Larry White:  “Could you possibly be thinking of George Michael (ex of WFIL and WABC) rather than George Martin in your Lest We Forget section this week?  I know Michael had quite a TV career including a syndicated sports show after leaving radio.  Love your weekly Commentary and recognize so many of the names of folks who were such an important part of the radio and record businesses when both were so much more fun.  Best to you and Barbara.”

You caught me in a goof, Larry.  George Michael was the person that I was thinking of.  You and Bob Sherwood … ah, but I do appreciate you guys!

Don Whittemore:  “Dearest Claude, you are so gracious to me that I gotta beg you to be nice to someone other than me.  The readers will think I'm paying you for all the superlatives.  When John A. Hall does his Christmas visit he will bring PeppBrnie and Pumpkin Praline.  Only one spoonful for you from each Pint.”

That’s not payola?  But what great payola, eh?

Mel Phillips:  “Joe Maimone was a jolly old elf when ‘Jingle Bells’ by the Singing Dogs, originally done in the 50s, was re-released in the early 70s.  Joe would dress up as Santa Claus to promote the record at radio (I'm sure he paid you a visit at Billboard, too). Although he had that thick black mustache, Joe was a jolly old beefy guy, tall and beefy enough to play Santa. About '72 or '73 I was at WOR-FM having replaced Sebastian Stone as PD when Joe came in accompanied not by the original Singing Dogs but whatever incarnation replaced them. Joe was one of the friendliest NYC promo people and even revered by his competitors.  And anyway there was no cover of would-be Singing Dogs to be competitive about.  Joe entertains us with the obviously, not talented version of the dogs that wouldn't stop yapping.  Since Joe visited all the pop music stations in NYC, he also doubled as a dog walker and he was running late on this trip. As he and the dogs are leaving 1440 Broadway, he walks by our 'Wall of Fame' where we had artists sign a section of the wall. The signatures were on a wall post and yes, one of the dogs urinated on the post. In that area we had promotion, sales and continuity people sitting just feet away from the aroma, a remnant of the Singing Dogs. To the best of my knowledge, the dogs were the only artist that urinated on the wall.  A nice Christmas memory to share.”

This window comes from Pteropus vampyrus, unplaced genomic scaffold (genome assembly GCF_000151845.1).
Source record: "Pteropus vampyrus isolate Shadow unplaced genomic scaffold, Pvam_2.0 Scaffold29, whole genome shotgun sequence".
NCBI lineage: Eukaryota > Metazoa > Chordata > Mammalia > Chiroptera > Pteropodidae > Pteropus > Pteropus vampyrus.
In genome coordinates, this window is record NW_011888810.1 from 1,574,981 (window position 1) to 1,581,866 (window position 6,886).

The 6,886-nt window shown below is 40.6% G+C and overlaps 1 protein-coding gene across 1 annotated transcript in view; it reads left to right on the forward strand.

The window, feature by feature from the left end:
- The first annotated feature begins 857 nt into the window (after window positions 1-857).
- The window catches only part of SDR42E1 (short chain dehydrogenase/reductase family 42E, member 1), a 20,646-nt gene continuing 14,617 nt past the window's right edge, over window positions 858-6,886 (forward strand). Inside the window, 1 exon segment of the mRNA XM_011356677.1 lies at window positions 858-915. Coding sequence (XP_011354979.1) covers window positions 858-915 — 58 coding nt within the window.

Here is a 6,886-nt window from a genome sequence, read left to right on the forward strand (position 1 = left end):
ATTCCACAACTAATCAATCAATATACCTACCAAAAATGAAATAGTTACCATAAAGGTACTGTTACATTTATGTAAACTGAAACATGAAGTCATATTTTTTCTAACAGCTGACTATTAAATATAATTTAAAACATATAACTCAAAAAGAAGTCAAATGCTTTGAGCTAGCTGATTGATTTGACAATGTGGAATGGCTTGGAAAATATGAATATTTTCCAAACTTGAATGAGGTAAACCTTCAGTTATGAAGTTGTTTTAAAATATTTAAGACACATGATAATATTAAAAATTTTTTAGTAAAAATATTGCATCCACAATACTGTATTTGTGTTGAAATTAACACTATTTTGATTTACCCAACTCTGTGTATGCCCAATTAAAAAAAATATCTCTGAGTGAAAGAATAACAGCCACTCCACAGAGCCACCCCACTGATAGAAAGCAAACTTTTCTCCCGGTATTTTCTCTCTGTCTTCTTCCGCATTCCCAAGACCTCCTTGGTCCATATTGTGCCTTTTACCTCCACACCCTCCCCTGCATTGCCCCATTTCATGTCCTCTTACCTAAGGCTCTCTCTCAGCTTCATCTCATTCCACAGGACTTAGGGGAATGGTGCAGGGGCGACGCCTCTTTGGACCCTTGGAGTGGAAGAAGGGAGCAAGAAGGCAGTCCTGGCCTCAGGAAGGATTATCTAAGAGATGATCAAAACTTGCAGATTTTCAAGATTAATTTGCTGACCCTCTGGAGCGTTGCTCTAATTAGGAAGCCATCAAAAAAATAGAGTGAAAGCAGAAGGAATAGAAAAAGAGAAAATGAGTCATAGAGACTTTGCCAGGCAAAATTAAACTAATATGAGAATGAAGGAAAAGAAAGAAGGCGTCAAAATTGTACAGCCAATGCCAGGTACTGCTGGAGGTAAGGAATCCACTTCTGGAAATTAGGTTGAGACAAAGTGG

Personal Opinion:  The college football playoff series selection ended up a farce.  Just another mess.  Turns out TCU never had a chance.  Too Christian, I suppose.  Well, back to the drawing board, pundits.

Don Sundeen and Ira Lipson are wrapping up seven years and more than 500 award-winning radio shows for the blind.  Sundeen:  “We had a great run and a lot of fun, plus the satisfaction that comes from serving others.  The older one gets, the more one understands that nothing lives for ever, especially in these times of rapid technological change and tight money.”  To make sure I didn’t miss the news, Don Graham wrote:  “We are certain that you have been aware of the remarkable broadcasts that Don Sundeen and Ira Lipson have been doing as ‘The Strecher Brothers” out of KERA-FM, Dallas, entertaining for the blind.  A commendable public service.”